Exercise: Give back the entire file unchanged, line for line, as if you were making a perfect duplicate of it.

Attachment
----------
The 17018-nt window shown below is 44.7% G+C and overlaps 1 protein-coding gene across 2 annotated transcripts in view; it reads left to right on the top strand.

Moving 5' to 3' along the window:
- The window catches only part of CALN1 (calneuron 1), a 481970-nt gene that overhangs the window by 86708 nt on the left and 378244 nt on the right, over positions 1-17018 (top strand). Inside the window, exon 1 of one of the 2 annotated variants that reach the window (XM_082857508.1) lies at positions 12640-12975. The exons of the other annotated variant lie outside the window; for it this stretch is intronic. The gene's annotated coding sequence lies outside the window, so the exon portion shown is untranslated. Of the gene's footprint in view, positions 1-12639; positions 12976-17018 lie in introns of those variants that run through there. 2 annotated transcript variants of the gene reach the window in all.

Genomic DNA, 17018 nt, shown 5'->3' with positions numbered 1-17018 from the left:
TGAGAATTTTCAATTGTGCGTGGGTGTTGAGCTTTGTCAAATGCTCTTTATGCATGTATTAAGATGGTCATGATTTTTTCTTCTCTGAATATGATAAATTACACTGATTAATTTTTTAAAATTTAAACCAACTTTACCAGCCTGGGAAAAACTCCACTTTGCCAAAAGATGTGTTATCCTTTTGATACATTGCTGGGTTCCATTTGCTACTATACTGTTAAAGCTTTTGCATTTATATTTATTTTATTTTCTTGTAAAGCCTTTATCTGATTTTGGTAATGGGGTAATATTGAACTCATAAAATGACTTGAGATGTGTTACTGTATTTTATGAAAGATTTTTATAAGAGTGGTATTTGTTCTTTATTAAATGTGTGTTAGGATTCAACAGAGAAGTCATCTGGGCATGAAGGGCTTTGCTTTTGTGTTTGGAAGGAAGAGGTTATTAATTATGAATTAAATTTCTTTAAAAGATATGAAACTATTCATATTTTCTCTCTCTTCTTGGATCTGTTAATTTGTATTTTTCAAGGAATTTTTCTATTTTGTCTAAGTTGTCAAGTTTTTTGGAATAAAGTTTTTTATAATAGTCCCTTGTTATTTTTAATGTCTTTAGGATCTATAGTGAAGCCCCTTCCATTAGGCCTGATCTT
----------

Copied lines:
The 17018-nt window shown below is 44.7% G+C and overlaps 1 protein-coding gene across 2 annotated transcripts in view; it reads left to right on the top strand.

Moving 5' to 3' along the window:
- The window catches only part of CALN1 (calneuron 1), a 481970-nt gene that overhangs the window by 86708 nt on the left and 378244 nt on the right, over positions 1-17018 (top strand). Inside the window, exon 1 of one of the 2 annotated variants that reach the window (XM_082857508.1) lies at positions 12640-12975. The exons of the other annotated variant lie outside the window; for it this stretch is intronic. The gene's annotated coding sequence lies outside the window, so the exon portion shown is untranslated. Of the gene's footprint in view, positions 1-12639; positions 12976-17018 lie in introns of those variants that run through there. 2 annotated transcript variants of the gene reach the window in all.

Genomic DNA, 17018 nt, shown 5'->3' with positions numbered 1-17018 from the left:
TGAGAATTTTCAATTGTGCGTGGGTGTTGAGCTTTGTCAAATGCTCTTTATGCATGTATTAAGATGGTCATGATTTTTTCTTCTCTGAATATGATAAATTACACTGATTAATTTTTTAAAATTTAAACCAACTTTACCAGCCTGGGAAAAACTCCACTTTGCCAAAAGATGTGTTATCCTTTTGATACATTGCTGGGTTCCATTTGCTACTATACTGTTAAAGCTTTTGCATTTATATTTATTTTATTTTCTTGTAAAGCCTTTATCTGATTTTGGTAATGGGGTAATATTGAACTCATAAAATGACTTGAGATGTGTTACTGTATTTTATGAAAGATTTTTATAAGAGTGGTATTTGTTCTTTATTAAATGTGTGTTAGGATTCAACAGAGAAGTCATCTGGGCATGAAGGGCTTTGCTTTTGTGTTTGGAAGGAAGAGGTTATTAATTATGAATTAAATTTCTTTAAAAGATATGAAACTATTCATATTTTCTCTCTCTTCTTGGATCTGTTAATTTGTATTTTTCAAGGAATTTTTCTATTTTGTCTAAGTTGTCAAGTTTTTTGGAATAAAGTTTTTTATAATAGTCCCTTGTTATTTTTAATGTCTTTAGGATCTATAGTGAAGCCCCTTCCATTAGGCCTGATCTT